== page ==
Sunday, July 18, 2010

Sunday Reading: The “properly human spiritual ideal, true to the highest potentiality of our species,” is freedom & individualism

_Quote It is not easy for Westerners to realize that the ideas recently developed in the West of the individual, his self-hood, his rights, and his freedom, have no meaning whatsoever in the Orient. They had no meaning for primitive man. They would have meant nothing to the peoples of the early Mesopotamian, Egyptian, Chinese, or Indian civilizations. They are, in fact, repugnant to the ideals, the aims and orders of life, of most of the peoples of this earth. And yet — and here is my second point — they are the truly great ‘new thing’ that we do indeed represent to the world and that constitutes our Occidental revelation of a properly human spiritual ideal, true to the highest potentiality of our species…
    [Consider the importance of individuality in Western art] Consider the works of Rembrandt or Titian: the attention given in these to the representation of what we call character, personality, the uniqueness, at once physical and spiritual, of an individual presence. [In contrast, we can note] the absence in the Oriental traditions of anything like significant portraiture…
    Consider too the difference between the pagan Greeks and the Hebrews of the same time.]  The Greeks … are on man’s side, both in sympathy and in loyalty; the Hebrews, on the contrary, on [their] god’s.  Never would we have heard from a Greek such words as those of the sorely beaten ‘blameless and upright’ Job, addressed to the god that had ‘destroyed him without cause’ and who then came at him in the whirlwind, boasting of his power.
    ‘Behold,’ pleaded Job, ‘I am of no small account … I know that thou canst do all things … I despise myself and repent in dust and ashes.’
    Repent! Repent for what?!
    In contrast, the great contemporary Greek playwright Aeschylus, of about the same fifth-century date as the anonymous author of the Book of Job, puts into the mouth of his Prometheus—who was also being tormented by a god that could ‘draw Leviathan out with a fishhook, play with him as a bird, and fill his skin with harpoons’—the following stunning words: ‘He is a monster … I care less than nothing for Zeus.  Let him do as he likes.’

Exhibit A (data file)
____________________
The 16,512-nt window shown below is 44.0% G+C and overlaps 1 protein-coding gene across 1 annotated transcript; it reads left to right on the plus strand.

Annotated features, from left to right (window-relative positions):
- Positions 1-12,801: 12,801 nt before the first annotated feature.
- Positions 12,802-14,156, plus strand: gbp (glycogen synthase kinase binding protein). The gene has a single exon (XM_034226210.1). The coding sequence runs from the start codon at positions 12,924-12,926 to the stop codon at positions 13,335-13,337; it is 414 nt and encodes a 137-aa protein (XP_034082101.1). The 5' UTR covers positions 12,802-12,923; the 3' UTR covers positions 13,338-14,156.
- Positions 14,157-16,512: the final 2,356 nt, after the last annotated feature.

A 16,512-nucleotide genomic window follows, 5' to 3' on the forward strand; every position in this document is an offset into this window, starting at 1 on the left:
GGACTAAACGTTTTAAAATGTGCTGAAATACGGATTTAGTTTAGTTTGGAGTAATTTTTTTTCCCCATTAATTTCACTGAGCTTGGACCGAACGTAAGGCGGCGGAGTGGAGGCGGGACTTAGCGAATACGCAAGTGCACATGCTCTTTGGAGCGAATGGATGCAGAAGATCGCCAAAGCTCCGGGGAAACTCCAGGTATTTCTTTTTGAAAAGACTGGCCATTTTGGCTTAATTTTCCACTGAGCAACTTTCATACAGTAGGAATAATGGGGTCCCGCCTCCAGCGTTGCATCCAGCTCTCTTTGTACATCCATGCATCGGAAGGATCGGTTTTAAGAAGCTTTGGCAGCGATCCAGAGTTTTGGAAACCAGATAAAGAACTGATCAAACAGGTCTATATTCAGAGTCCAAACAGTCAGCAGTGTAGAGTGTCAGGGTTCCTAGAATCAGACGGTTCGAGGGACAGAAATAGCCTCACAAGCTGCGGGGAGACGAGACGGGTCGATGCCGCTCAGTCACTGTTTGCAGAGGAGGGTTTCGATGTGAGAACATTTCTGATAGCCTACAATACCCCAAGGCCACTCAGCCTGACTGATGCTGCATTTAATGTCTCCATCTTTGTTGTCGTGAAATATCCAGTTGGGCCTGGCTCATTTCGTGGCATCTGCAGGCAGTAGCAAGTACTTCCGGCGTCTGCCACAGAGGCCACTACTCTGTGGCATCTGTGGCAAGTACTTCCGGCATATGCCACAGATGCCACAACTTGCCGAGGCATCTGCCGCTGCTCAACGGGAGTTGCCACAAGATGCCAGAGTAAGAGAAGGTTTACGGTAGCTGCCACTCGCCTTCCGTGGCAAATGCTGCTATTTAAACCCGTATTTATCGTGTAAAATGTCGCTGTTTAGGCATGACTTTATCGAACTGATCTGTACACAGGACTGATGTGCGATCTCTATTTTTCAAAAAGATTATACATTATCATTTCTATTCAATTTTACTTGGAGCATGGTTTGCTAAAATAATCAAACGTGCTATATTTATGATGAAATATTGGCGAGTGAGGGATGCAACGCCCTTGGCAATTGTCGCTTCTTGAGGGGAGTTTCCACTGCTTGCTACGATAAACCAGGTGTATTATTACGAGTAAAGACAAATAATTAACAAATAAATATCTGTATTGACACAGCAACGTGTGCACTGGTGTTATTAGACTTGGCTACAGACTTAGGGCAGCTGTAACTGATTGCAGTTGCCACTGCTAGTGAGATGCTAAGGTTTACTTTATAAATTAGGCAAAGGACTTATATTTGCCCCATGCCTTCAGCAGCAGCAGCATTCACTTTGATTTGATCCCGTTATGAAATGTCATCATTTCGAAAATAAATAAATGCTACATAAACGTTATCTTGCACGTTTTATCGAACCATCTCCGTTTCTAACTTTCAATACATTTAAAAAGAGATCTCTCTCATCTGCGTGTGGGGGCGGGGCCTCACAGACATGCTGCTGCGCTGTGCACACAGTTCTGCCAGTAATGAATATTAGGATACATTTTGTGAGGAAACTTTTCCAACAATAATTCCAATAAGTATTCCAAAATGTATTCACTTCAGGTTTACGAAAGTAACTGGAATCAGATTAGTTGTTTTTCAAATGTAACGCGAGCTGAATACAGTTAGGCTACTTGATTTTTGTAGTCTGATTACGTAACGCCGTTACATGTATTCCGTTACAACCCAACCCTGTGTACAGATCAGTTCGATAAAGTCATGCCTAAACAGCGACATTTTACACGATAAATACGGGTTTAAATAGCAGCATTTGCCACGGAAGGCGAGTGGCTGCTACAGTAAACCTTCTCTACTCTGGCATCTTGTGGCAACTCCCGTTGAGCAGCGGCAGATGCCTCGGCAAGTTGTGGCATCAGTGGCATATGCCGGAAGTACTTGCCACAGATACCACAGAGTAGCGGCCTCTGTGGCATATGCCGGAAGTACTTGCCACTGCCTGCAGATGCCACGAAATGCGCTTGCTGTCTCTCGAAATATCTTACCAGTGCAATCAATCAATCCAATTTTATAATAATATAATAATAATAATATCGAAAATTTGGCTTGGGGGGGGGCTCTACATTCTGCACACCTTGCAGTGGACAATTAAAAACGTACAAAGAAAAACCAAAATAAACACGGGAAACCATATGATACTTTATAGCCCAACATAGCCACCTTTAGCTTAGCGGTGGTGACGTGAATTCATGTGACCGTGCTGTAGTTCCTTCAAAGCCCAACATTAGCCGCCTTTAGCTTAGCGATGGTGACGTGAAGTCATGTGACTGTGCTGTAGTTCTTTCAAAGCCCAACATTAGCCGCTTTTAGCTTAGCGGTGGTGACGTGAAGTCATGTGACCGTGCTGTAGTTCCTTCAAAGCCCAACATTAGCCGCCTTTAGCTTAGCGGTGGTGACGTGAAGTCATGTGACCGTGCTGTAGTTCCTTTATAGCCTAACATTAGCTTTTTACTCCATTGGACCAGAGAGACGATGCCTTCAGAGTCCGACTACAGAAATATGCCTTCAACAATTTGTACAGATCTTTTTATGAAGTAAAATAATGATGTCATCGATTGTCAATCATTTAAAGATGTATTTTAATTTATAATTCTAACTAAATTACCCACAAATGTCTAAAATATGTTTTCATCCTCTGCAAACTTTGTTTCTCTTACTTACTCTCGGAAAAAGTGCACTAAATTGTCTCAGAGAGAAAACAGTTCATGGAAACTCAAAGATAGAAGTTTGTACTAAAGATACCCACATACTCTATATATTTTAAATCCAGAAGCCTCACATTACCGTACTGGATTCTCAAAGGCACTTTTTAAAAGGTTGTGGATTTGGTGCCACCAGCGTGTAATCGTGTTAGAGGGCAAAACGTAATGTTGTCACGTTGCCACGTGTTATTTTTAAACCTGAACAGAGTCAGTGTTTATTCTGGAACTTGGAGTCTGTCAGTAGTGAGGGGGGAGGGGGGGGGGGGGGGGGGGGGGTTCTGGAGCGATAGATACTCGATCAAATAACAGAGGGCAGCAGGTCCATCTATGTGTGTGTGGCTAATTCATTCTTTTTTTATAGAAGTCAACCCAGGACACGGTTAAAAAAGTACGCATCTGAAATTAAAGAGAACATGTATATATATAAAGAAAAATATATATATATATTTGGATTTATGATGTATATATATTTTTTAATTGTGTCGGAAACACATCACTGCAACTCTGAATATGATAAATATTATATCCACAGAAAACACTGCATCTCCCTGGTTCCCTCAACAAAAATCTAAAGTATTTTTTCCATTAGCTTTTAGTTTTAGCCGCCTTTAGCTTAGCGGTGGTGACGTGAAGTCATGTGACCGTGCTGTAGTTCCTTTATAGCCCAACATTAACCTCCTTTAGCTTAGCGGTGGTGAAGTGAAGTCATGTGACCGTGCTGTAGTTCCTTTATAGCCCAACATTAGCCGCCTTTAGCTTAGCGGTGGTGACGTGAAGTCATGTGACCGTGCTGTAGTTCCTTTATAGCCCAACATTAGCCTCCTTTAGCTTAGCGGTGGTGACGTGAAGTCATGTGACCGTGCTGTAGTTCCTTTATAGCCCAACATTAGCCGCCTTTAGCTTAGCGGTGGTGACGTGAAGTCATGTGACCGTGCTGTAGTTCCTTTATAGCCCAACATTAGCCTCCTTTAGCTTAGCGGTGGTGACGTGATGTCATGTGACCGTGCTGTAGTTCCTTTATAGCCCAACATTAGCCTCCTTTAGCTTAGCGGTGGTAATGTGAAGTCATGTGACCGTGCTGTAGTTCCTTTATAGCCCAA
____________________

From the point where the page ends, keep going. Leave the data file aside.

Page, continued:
And so say [all we Westerners] today in our hearts, even though our tongues may have been taught to babble with Job.
        - Joseph Campbell, in his 1971 book Myths to Live By



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7 Comments:

Blogger Blair said...

That's one of the most flippant passages of nonsense I have ever read. It makes no sense from start to finish. The Book of Job has no relevance to the ideas of individualism. The author has taken a premise that one needs to be godless to be an individualist, and spouted forth garbage as a consequence. Good for him, but the passage presents no compelling argument and means nothing. At best it is romantic fluff.

7/18/2010 04:03:00 pm  
Blogger Lucia Maria said...

There is a major difference between the Greek gods and the Hebrew's God; the Greek gods are man's idea of what a god could be like and therefore not based on truth, while as the Hebrew's God is real. Therefore, to reject the Greek gods is to reject false gods, but it does not then follow that God should also be rejected.